This will be the first installment of a regular feature here at tidbits & scraps. We hope to show you some of our best dumpster dives, salvage scores & thrift store transformations. We will include, if possible, where we acquired the item, how much we paid for it, & what we did with it.
We are going to start with this beauty…
found: on the curb side on garbage day
cost: free, dust included
This case intrigued us. What was it before it was “trash?” Google? A little help, please. It was a cabinet built especially for a chemist’s scale. These scales are very sensitive & fragile & should be kept out of any breeze or external interference. Some had drawers to store the weights while others, like this one, did not. Here is an example from Pinterest in all its original glory.
Are you are ready for our plan? Most people these days have little need to store a chemist’s scale, but what about that treasured collection of small, meaningful, fragile items? We all have one of those. Mine is elephants. What’s yours? We would love to know. It was decided…a small curio cabinet. Once we decided on the new purpose, we had a few decisions to make.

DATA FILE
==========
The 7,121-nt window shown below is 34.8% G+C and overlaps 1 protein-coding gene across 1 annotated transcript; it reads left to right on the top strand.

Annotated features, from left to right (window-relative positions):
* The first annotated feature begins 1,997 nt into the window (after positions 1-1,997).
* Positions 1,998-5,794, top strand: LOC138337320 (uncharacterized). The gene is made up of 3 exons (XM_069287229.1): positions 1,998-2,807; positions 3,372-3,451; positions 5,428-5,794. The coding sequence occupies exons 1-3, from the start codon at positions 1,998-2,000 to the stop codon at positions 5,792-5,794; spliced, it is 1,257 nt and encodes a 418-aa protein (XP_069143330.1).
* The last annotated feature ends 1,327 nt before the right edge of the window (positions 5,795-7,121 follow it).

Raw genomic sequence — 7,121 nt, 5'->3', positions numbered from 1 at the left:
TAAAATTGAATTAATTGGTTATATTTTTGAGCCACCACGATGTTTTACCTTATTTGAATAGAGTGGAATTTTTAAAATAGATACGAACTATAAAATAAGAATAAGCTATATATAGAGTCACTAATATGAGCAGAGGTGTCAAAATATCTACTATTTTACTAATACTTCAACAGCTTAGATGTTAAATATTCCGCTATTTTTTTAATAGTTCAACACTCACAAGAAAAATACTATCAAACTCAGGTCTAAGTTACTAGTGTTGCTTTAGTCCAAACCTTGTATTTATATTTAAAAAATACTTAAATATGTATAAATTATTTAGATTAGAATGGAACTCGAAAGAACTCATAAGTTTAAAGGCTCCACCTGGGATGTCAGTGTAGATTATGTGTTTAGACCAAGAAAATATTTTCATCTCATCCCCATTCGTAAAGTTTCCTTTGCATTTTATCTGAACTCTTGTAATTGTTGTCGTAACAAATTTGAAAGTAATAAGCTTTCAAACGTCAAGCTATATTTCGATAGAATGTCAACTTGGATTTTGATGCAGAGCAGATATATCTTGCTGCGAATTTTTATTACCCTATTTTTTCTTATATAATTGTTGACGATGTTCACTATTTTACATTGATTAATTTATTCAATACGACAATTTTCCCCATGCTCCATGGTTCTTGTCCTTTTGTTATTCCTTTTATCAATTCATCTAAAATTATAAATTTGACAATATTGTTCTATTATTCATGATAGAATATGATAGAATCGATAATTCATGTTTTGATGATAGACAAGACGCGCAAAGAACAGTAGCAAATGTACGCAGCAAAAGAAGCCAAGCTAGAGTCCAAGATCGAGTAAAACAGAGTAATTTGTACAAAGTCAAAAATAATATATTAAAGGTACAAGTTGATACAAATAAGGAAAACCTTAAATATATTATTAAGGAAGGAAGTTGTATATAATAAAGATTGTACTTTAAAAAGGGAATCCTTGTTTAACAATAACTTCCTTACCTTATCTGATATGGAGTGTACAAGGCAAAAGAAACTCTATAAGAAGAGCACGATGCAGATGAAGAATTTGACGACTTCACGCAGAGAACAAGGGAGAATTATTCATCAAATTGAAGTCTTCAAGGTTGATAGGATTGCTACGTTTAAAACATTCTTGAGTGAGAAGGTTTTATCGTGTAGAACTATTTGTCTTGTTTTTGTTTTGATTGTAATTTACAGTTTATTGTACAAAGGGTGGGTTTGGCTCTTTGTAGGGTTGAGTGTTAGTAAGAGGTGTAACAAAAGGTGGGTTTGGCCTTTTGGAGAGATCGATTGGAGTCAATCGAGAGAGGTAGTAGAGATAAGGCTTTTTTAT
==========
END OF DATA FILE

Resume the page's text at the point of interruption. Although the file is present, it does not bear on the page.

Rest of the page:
Paint or stain? We cut through dust & provided a gentle sanding & found beautiful wood with a warm grain. We decided to intensify these natural features with a light stain. We chose a General Finishes Gel Stain, purchased at our local woman-owned paint store, The Purple Painted Lady. At $16.95, a pint will do several small projects. We applied the stain & wiped the residual off right away to keep it as natural as possible.
Next question: add a shelf? The display space measures about 11.5 inches high. I do not have any pieces in my collection that are taller than 6 inches. What about your collection? For my elephants, this cabinet needed a shelf.
The shelf: wood or glass? Although wood would match the frame of the case, we chose to make the shelf glass to allow the light to play around with the elephants. We decided to make it just above half way to accommodate a few larger pieces on the bottom. After drilling 4 small holes in the frame & inserting 4 short pieces of stained dowel, we had a piece of glass cut to fit, & voilà, a shelf.
The last detail is one that was not necessary as much as aesthetic. The most recent piece in my collection is the long coveted Swarovski baby elephant. We simply could not let this little guy go unlit.
Hence, the addition of a small led light in the top of the case. The lighting system itself was removed from a bar light during a recent salvage job at ReHouse. Honestly, this part (actually the whole project) was all David.
He attached the lighting to the inside top of the case & ran the wires down the rear leg so that it can be plugged in with a standard adapter.